Friday, 26 October 2018

Persolaise Mini-Reviews: August to September 2018 [part 1]

For more mini-reviews, please click here.

Aura eau de toilette from Mugler (2018)*
Plays it even safer than the edp, toning down the vine-y greenness to make more room for the pear and the vanilla. If it does create a halo, it’s aimed squarely at Insta-pouting millennials.

Nuit D’Issey Noir Argent from Issey Miyake (Dominique Ropion; 2018)*
One of the better mainstream masculines of the last year. Cinnamon, nutmeg and a leafy-green tobacco against a distant backdrop of ozonic woods. Not as complicated as its name.

L’Insoumis Ma Force from Lalique (Fabrice Pellegrin; 2018)*
Add it to the endless list of those citrus-woody-amber masculines that make a compelling case for an all-female society. La force is weak with this one.

Tiger's Nest from Memo (2018)*
Using aldehydes to evoke a subzero chill isn’t a new trick in perfumery, but because it’s so rarely pulled off, it still manages to catch your breath and bewitch you with its genius. The effect is the most notable and most memorable feature of Tiger’s Nest, in which the cool aromachemicals are coiled around an equally refrigerated incense note, as well as a suggestion of absinthe - dripped through crushed ice, of course - and, perhaps surprisingly, a traditional amber to conjure a snow-piercing summit in the most isolated reaches of the Himalayas. A cousin of No 5 and Etat Libre’s Archives 69 who has adopted Buddhism and booked the first flight to Nepal. It’s intriguing, beguiling and compelling... but in less than an hour, it’s gone. So disappointing. I realise mountain tigers vanish mere moments after they allow you a glimpse of their majesty, but I don’t think perfumers should always interpret their assignments quite so literally.

Cedar Woodpecker from Parle Moi De Parfum (Michel Almairac; 2016)*
Ridiculous name, but easy to forgive when you realise the scent is the debonair love-child of Habit Rouge and Heritage, using citron, woody leather and, of course, cedar to convey an attitude of smiling nonchalance.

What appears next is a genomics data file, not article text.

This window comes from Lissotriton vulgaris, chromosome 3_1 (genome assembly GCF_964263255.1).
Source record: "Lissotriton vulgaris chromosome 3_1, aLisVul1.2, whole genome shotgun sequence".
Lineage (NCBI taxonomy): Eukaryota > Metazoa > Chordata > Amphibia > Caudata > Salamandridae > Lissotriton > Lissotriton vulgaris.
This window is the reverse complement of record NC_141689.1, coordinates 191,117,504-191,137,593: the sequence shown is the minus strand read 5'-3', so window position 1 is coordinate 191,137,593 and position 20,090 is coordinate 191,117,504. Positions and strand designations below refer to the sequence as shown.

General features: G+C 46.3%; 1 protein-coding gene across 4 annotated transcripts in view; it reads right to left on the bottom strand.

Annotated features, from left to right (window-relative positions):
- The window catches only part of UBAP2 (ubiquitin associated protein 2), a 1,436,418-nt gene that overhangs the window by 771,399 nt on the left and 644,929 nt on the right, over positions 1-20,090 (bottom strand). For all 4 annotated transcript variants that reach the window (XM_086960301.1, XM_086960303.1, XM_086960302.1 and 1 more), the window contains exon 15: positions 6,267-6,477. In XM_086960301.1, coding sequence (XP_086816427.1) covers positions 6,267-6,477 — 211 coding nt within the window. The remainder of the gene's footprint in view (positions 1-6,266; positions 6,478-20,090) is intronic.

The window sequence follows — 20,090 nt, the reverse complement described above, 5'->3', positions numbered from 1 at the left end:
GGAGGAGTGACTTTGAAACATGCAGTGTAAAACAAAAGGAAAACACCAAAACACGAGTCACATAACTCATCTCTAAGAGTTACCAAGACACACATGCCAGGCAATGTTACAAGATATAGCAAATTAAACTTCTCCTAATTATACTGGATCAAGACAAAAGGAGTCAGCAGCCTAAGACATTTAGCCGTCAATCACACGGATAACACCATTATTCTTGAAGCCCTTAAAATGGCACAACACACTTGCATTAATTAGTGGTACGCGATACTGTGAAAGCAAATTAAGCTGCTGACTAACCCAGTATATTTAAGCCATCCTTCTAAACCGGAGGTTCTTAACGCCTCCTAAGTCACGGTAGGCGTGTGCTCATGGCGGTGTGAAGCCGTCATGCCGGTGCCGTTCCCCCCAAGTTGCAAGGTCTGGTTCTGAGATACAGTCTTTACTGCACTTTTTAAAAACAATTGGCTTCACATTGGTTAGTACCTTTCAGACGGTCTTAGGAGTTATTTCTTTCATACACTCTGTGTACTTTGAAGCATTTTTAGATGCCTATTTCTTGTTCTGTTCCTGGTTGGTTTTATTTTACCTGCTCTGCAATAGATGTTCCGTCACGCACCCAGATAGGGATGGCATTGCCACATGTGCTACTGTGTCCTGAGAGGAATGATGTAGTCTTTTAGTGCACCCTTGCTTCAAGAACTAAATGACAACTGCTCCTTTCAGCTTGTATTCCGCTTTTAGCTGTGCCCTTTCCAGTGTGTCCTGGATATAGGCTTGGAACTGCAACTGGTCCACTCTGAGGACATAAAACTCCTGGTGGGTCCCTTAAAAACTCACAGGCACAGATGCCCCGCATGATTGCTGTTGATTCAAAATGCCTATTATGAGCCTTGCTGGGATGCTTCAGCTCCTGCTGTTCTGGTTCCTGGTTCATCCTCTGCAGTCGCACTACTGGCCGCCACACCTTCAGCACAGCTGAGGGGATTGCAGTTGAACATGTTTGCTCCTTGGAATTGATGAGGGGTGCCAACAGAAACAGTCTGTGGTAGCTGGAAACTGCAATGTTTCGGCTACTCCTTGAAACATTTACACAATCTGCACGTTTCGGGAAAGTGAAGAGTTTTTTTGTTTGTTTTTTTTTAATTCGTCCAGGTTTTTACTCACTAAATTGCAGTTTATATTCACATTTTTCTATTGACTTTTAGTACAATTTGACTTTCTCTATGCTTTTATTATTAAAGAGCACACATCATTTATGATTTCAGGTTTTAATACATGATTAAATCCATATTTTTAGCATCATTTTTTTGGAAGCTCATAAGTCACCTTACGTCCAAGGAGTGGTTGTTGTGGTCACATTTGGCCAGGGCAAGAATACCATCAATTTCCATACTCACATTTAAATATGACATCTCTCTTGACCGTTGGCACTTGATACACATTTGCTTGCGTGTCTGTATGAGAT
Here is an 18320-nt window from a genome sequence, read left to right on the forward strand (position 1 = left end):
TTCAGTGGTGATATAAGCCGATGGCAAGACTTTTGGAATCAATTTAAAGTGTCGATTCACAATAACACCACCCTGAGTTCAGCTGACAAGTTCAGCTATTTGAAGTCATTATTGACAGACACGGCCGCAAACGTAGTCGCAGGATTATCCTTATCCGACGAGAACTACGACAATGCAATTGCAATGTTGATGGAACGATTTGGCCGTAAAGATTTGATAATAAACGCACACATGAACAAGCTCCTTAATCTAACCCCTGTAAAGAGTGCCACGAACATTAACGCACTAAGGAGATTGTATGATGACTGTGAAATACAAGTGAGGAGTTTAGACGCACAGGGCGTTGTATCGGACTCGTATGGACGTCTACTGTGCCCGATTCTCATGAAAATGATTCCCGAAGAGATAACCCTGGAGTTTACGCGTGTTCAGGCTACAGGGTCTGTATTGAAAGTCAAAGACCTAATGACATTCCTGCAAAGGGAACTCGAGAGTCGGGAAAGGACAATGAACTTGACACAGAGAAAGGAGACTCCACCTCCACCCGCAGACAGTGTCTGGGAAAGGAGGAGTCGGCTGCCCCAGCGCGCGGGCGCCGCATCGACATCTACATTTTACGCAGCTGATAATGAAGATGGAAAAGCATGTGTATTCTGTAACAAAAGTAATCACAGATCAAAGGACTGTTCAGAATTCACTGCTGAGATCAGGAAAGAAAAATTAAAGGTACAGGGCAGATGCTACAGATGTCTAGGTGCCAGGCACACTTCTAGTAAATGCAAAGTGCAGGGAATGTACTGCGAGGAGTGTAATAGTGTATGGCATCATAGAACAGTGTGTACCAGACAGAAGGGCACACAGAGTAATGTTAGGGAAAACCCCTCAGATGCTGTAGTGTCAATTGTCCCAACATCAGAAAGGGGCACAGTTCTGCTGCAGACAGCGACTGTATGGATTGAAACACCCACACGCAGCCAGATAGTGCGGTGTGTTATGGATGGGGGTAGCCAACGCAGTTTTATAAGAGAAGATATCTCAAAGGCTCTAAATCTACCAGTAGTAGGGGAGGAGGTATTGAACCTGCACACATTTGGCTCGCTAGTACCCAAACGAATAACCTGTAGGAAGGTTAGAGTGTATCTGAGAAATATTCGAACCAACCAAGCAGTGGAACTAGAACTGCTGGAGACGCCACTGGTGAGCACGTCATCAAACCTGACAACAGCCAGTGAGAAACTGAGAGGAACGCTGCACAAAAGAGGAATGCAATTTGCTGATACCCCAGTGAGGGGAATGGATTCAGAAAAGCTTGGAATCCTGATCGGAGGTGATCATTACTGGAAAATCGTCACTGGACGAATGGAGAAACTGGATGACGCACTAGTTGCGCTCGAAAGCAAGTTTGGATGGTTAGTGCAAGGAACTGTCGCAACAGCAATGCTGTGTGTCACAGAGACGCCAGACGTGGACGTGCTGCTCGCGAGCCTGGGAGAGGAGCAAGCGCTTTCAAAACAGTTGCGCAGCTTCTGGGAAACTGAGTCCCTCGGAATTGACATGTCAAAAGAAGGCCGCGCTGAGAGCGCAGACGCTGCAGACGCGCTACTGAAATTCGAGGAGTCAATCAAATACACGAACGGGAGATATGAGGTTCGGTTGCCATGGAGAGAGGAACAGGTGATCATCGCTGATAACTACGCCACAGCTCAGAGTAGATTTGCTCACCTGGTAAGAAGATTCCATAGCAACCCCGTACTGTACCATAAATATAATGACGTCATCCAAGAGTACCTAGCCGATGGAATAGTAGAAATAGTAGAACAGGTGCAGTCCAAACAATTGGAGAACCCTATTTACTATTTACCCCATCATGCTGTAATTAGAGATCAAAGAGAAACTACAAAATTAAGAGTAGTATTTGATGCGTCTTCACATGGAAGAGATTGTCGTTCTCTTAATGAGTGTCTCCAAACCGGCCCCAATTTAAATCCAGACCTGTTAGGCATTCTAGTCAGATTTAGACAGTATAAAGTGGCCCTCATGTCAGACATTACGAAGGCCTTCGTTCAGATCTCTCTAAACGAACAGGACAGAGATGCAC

Tomboy Neroli Parle Moi De Parfum (Michel Almairac; 2016)*
At a time when we’re sick of ‘masculine’ woody-ambers, Michel Almairac proves they do have something to offer. By keeping their dosage low & combining them with sweet citruses, he refines their edges & gives us what Sauvage et al should’ve been.

Chypre Mojo Parle Moi De Parfum (Michel Almairac; 2018)*
After a fruit note that catches you off guard (officially: mango), this moves to a radiant, lactonic, 80s-hairdryer-advert affair, with heaps of patchouli and woods. Drydown is a touch thin and disappointing.

Orris Tattoo Parle Moi De Parfum (Michel Almairac; 2018)*
Highly commendable attempt to present iris in an unfamiliar setting. In this case: a dry, almost macho background of classic masculine woods. The balance between the two isn’t sustained all the way, but still, an extremely interesting idea.

Woody Perfecto Parle Moi De Parfum (Michel Almairac; 2016)*
Michel Almairac shows yet again that he’s a master at using 80s-style woods and ambers, linking them with astringent citruses and a bitter leather note. Like a well-cut Boss suit, this doesn’t surprise, but it doesn’t disappoint either.

Milky Musk Parle Moi De Parfum (Michel Almairac; 2016)*
Yes, plenty of musks in the base (not too sweet, mercifully) but real star here is a beautiful sandalwood note, as milky, creamy & skin-hugging as you could hope for. Both fur-lined and ice-encrusted, it makes a great study in olfactory contrast.

Une Tonne De Roses Parle Moi De Parfum (Michel Almairac; 2016)*
Maybe not a ton, but certainly, the roses that are here are suitably romantic, honeyed and verdant. The soapy-musky drydown recalls 80s rose classics.

Flavia Vanilla Parle Moi De Parfum (Michel Almairac; 2016)*
The sour, almond-like facets of vanilla aren’t often emphasised, but Almairac exploits them to interesting effect in this musk-heavy floral. Perhaps a touch dated, but at least it’s not a bubblegum-pink airhead.


* sample provided by the brand
** sample obtained by the author


  1. Thanks for the lovely reviews. Orris Tattoo was instant love for me and the bottle is my first iris based perfume. I bought it mainly for the fact that it reminded me very much of the V/S for Her by Versace, the long discontinued perfume I missed.

    1. Your first iris? Wow! That's quite a commitment.

      Neva, as always, thanks so much for reading and for taking the time to comment.


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